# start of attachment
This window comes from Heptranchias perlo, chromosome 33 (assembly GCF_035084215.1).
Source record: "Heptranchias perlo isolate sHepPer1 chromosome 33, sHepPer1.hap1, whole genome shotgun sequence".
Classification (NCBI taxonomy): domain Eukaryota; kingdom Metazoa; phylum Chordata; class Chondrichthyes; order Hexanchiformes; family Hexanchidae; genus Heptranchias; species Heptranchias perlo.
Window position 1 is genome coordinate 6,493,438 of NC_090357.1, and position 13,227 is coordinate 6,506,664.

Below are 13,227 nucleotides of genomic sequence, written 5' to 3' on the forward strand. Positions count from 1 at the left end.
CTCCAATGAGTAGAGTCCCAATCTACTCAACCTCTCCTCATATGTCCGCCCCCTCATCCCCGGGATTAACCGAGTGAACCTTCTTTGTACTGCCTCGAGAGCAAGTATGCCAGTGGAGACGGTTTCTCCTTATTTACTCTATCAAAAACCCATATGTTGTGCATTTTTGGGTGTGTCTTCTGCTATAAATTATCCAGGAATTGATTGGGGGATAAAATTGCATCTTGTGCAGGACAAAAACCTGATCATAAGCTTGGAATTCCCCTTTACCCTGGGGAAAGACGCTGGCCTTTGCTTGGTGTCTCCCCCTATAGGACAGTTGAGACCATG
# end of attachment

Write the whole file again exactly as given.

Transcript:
This window comes from Heptranchias perlo, chromosome 33 (assembly GCF_035084215.1).
Source record: "Heptranchias perlo isolate sHepPer1 chromosome 33, sHepPer1.hap1, whole genome shotgun sequence".
Classification (NCBI taxonomy): domain Eukaryota; kingdom Metazoa; phylum Chordata; class Chondrichthyes; order Hexanchiformes; family Hexanchidae; genus Heptranchias; species Heptranchias perlo.
Window position 1 is genome coordinate 6,493,438 of NC_090357.1, and position 13,227 is coordinate 6,506,664.

Below are 13,227 nucleotides of genomic sequence, written 5' to 3' on the forward strand. Positions count from 1 at the left end.
CTCCAATGAGTAGAGTCCCAATCTACTCAACCTCTCCTCATATGTCCGCCCCCTCATCCCCGGGATTAACCGAGTGAACCTTCTTTGTACTGCCTCGAGAGCAAGTATGCCAGTGGAGACGGTTTCTCCTTATTTACTCTATCAAAAACCCATATGTTGTGCATTTTTGGGTGTGTCTTCTGCTATAAATTATCCAGGAATTGATTGGGGGATAAAATTGCATCTTGTGCAGGACAAAAACCTGATCATAAGCTTGGAATTCCCCTTTACCCTGGGGAAAGACGCTGGCCTTTGCTTGGTGTCTCCCCCTATAGGACAGTTGAGACCATG